You’re out for dinner in your favorite restaurant. The waiter hands you a menu and you immediately focus in on the salad column looking for a healthy meal. Hmmm….broiled salmon on the house salad….looks good. As you continue to study your choices you notice the young couple sitting at the table to your right. Piled in front of him is a creation that appears to be a burger super-duper deluxe. You make the assumption that the burger itself is somewhere north of the conglomeration of French fries and east of the mountain of onion rings. Yes, you think to yourself, that’s probably where it is. Your eyes now wander to the girlfriend sitting across from the hidden burger. Evidently she didn’t want to order a full meal… perhaps it was a first date. Instead she opted for the brownie supreme drizzled in strawberry sauce topped with a mountain of whipped cream. Most of her dessert was on her plate but some of it was projecting from her chin anticipating a soft landing on her freshly pressed jeans. “This must be heaven”, her expression suggested.
You now re-think the salad because, much like Pavlov’s dog” your mouth is salivating from the scene to your right. “I worked hard this week”, you think to yourself. “The kids were out of control and I still have to go home to them” you further justify. There is a tug-of-war of Olympic proportions going on in your brain: Do what you know is right or acquiesce to temptation. Just then the waiter places a piece of paper on the young couple’s table. You wonder: “Is it the check or a referral to the local cardiologist”?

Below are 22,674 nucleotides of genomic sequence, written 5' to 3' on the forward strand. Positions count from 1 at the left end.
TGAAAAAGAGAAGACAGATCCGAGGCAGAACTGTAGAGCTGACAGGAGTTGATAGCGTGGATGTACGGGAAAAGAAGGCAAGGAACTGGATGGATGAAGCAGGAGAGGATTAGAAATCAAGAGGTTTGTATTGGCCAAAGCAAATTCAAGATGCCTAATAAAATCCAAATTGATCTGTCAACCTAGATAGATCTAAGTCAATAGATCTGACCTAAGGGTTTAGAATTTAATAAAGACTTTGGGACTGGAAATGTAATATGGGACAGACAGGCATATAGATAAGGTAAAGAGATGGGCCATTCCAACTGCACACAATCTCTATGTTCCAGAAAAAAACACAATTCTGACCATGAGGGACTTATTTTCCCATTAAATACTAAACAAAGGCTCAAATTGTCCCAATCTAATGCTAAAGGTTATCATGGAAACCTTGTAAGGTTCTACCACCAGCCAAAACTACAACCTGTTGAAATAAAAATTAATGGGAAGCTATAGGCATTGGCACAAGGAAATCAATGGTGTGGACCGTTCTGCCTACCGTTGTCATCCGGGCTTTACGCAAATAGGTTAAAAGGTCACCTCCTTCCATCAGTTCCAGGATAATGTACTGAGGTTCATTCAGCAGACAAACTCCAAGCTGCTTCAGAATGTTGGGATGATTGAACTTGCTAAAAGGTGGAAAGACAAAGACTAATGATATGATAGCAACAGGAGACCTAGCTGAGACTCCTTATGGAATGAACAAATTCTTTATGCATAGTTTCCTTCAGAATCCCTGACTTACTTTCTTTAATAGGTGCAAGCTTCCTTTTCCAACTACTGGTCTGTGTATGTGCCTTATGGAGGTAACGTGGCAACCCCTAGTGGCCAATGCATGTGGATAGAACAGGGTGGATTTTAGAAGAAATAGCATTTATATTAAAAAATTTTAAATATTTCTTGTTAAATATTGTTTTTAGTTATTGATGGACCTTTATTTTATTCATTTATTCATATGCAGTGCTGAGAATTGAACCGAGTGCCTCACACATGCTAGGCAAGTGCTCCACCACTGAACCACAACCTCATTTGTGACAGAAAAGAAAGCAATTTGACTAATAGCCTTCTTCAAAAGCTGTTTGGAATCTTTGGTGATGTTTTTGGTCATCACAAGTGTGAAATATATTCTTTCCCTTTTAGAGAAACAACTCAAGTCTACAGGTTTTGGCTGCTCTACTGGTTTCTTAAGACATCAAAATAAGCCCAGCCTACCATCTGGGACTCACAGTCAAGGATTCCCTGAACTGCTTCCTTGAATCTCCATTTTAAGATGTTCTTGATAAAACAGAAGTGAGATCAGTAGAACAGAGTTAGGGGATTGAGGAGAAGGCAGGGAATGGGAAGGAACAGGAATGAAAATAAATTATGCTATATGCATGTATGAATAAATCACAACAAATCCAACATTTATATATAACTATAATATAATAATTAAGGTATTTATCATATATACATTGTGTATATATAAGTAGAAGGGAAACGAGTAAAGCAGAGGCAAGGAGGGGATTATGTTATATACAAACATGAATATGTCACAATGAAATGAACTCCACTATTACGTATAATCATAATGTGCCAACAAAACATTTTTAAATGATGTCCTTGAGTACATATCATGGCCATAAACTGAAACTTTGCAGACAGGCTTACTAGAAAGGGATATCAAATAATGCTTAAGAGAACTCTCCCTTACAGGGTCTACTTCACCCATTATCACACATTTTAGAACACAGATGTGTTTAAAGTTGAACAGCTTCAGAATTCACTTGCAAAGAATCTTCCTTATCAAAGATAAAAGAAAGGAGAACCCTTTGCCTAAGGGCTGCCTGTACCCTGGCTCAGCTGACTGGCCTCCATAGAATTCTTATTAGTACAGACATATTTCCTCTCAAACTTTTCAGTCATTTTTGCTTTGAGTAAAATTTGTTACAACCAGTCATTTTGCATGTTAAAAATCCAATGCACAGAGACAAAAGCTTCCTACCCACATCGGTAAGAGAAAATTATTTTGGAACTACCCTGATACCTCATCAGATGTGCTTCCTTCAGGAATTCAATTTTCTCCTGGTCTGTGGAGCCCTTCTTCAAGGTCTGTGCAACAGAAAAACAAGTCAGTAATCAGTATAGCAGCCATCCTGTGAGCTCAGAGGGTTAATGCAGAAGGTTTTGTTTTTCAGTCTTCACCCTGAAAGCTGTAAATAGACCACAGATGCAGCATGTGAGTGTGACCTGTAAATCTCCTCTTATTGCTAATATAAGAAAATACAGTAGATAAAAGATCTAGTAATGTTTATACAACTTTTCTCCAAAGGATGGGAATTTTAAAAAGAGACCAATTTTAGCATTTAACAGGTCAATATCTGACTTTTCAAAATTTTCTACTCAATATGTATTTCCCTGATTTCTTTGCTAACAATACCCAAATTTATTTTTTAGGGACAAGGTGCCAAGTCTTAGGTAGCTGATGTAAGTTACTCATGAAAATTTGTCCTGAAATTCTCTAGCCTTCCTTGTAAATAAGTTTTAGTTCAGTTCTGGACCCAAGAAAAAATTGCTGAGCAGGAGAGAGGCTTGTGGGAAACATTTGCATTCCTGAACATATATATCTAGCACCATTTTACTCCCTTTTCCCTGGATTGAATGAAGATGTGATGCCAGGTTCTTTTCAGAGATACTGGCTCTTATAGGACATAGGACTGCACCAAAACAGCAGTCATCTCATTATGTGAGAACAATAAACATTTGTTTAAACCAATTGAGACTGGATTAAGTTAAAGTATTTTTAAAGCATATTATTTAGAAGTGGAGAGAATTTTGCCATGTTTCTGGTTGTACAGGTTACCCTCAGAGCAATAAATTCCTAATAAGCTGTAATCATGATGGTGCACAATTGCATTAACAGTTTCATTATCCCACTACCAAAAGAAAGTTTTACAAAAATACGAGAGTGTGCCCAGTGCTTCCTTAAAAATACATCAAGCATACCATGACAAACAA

The waiter now turns to you, pen in hand. “I’ll have the _____________” (you know who you are!).
Much like the temptation of the burger deluxe and the brownie supreme, many stock investors are tantalized by the thought of cashing in on penny stocks. We are constantly being inundated with information about the $0.20 stock “ready to explode”. This past week, the BCI site has also had a few inquiries about these securities so I thought it prudent to write this article to help arm our BCI community with the appropriate information.
Here are the qualities most investors define a “penny stock” to have:
- Trade at a low price (under $5 to some, under $1 to others)
- Low market capitalization (# outstanding shares x price); usually under $500M
- Highly speculative due to lack of liquidity (low trading volume)
- Large bid-ask spreads
- Little or no analyst following
- Difficult to obtain corporate information
- Limited disclosure
- Trade over the counter through OTCBB and pink sheets, not on national exchanges
- Manipulation– As these securities are often traded by a single brokerage firm or a small group of firms, artificial buying and promoting can drive up the stock price concealing the real value of the company. A buyer who enters a position will then watch the price decline when the firms start dumping their falsely inflated shares. This is called “pump and dump”.
- Immediate loss due to wide bid-ask spread– If we buy that stock at the “ask” of $0.20 while the “bid” is at $0.10, our shares must double to break even.
- Brokerage overcharge– These firms selling penny stocks will “mark-up” the price they paid for the shares, sometimes as much as 100%.
- Lack of available information– Many of these companies do not file quarterly and annual reports making it impossible to compute the real value of the company.